Six of Alvar Aalto’s projects in Germany were completed: two churches, two residential buildings and two cultural buildings. This contrasts with eight designs for public building projects that could not be realised – town halls, city centres, development plans and commercial office buildings. The exhibition “Alvar Aalto in Germany: Drawn Modernism” in the “Museum für Architekturzeichnung” of the Tchoban Foundation in Berlin, in cooperation with the Alvar Aalto Foundation, presents more than 70 works by the renowned Finnish architects Alvar (1898 to 1976) and Elissa Aalto (1922 to 1994) and their architectural office until 14 January 2024. Original drawings of all 14 projects in Germany span the period from the 1950s, when Alvar Aalto was invited to participate in the post-World War II reconstruction, to the 1980s, when his wife Elissa completed several major projects that had remained unfinished after her husband’s death in 1976. The drawings also document the relationship that Alvar Aalto cultivated with Germany and German building culture from his youth until his death, and which Elissa Aalto continued.
The drawings, according to the museum, showed “that paper was an indispensable foundation for the members of the Aalto studio that kept the creative process going. They are therefore beautiful without being self-indulgent: The visual appeal is a by-product rather than the goal of the design process.” The first project sketches in particular illustrate “how dissolute, collaborative and spontaneous the drawing was in the studio”. It is also clear, he says, how a project developed from the early, often untamed sketches to the filigree, carefully crafted working drawings. The exhibition is divided into four themes: While “Natural and Urban Topographies” and “Projection of Identity” are dedicated to urban planning, “Limits of the Sacred” and “Humanising Standardisation” focus on specific architectural programmes and the challenges associated with their design.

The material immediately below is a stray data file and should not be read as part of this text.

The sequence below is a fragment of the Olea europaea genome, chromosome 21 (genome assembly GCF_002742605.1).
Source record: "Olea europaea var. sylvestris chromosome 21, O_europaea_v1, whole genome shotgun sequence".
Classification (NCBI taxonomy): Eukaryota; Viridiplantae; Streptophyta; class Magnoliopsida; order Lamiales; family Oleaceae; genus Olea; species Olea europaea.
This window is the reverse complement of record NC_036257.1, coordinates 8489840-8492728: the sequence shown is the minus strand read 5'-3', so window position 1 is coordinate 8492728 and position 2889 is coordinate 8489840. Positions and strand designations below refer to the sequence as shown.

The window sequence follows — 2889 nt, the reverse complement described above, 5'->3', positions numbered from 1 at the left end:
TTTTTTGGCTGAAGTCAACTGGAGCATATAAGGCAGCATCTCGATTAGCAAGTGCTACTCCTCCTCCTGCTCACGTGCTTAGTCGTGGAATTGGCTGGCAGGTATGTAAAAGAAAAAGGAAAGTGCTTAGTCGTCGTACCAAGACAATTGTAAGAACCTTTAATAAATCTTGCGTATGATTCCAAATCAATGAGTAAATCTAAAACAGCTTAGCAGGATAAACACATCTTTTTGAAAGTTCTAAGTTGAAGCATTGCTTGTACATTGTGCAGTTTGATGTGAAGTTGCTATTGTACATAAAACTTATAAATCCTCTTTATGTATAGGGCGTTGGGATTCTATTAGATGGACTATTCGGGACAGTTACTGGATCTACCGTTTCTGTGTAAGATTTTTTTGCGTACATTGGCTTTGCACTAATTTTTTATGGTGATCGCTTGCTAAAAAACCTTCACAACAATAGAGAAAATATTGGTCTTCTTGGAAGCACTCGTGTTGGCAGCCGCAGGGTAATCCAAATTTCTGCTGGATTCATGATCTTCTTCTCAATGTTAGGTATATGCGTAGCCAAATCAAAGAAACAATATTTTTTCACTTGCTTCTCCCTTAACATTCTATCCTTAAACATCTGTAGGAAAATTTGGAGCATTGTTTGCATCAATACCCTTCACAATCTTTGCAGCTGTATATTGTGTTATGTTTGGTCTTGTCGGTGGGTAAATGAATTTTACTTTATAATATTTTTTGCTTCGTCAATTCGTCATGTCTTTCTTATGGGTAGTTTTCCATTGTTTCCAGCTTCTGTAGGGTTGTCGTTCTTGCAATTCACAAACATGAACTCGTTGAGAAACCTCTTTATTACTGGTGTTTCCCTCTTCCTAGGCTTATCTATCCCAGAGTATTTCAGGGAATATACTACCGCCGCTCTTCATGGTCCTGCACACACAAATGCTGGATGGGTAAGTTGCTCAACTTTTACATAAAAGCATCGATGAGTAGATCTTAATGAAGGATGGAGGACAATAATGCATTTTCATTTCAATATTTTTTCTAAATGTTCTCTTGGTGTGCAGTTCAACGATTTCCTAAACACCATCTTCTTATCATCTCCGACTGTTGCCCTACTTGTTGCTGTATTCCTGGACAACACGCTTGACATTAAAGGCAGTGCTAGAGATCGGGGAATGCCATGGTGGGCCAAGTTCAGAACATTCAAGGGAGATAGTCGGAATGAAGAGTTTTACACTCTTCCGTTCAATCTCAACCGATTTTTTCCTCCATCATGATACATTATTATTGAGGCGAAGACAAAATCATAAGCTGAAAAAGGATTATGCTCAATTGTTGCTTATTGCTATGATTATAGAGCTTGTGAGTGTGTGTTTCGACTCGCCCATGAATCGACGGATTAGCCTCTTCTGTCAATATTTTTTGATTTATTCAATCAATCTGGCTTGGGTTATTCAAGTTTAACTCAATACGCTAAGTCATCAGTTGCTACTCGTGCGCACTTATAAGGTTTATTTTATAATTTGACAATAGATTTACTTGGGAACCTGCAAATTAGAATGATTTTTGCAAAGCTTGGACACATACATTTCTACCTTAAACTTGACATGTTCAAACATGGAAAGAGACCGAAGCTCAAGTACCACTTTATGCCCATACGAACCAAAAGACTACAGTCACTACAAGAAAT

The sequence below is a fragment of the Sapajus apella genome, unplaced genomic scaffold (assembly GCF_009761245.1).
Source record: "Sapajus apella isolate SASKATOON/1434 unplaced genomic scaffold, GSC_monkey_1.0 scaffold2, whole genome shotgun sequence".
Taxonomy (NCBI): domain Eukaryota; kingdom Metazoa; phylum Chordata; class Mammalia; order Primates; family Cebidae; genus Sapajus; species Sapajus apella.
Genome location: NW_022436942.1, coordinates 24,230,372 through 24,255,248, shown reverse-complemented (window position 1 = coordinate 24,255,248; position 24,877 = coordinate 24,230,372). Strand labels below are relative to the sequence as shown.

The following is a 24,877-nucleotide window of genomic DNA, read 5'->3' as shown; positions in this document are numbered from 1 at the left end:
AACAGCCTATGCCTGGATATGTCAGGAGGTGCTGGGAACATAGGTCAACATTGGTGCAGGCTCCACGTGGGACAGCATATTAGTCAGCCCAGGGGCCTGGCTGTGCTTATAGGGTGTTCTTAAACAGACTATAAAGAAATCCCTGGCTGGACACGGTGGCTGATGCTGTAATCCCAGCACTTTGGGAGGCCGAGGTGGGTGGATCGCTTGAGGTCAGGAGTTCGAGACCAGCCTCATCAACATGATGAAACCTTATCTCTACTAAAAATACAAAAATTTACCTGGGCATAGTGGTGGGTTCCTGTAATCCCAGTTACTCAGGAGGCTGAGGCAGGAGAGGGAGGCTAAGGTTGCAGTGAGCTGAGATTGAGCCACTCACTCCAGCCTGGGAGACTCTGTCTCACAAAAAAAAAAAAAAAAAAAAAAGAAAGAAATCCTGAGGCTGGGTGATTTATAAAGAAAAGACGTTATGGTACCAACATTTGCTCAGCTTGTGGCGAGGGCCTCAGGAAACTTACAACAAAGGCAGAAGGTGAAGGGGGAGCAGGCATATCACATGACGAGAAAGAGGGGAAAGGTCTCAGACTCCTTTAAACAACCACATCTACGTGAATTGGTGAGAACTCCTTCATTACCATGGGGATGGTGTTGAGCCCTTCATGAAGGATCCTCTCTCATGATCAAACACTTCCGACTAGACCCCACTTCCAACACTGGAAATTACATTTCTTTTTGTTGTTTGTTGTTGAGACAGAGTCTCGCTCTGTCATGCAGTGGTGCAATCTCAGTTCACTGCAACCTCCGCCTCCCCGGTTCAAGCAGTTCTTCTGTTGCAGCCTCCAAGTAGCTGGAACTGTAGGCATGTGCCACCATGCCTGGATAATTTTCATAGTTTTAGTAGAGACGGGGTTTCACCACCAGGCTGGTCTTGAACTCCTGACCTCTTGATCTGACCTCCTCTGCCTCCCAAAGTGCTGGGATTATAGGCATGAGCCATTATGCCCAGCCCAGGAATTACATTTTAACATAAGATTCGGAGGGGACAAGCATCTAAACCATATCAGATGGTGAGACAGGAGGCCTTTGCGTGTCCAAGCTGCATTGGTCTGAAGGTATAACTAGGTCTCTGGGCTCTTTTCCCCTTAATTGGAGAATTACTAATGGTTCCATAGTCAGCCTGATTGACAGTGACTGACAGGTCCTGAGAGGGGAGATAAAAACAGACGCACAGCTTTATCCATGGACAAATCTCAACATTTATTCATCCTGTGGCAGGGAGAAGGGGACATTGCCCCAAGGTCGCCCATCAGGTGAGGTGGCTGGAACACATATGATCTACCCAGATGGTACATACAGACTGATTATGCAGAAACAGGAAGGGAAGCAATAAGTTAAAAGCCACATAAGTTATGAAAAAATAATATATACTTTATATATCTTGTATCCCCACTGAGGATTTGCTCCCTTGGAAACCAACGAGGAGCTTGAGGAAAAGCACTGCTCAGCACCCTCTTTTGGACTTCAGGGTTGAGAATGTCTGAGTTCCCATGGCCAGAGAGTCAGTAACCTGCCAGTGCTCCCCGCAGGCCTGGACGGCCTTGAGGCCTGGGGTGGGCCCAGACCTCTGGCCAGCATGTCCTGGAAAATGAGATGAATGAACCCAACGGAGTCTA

The show was made possible by a grant from the Arts and Humanities Impact Fund of the University of Cambridge. It was curated by Dr Sofia Singler, Research Fellow at the University of Cambridge, Timo Riekko, Senior Curator at the Alvar Aalto Foundation, and Nadejda Bartels, Director of the Tchoban Foundation. The exhibition design is by Studio Anna Andrich from London, the graphics by Annika Paetsch from the Tchoban Foundation. The 168-page catalogue, edited by Nadejda Bartels in German and English, costs 29 euros at the museum.
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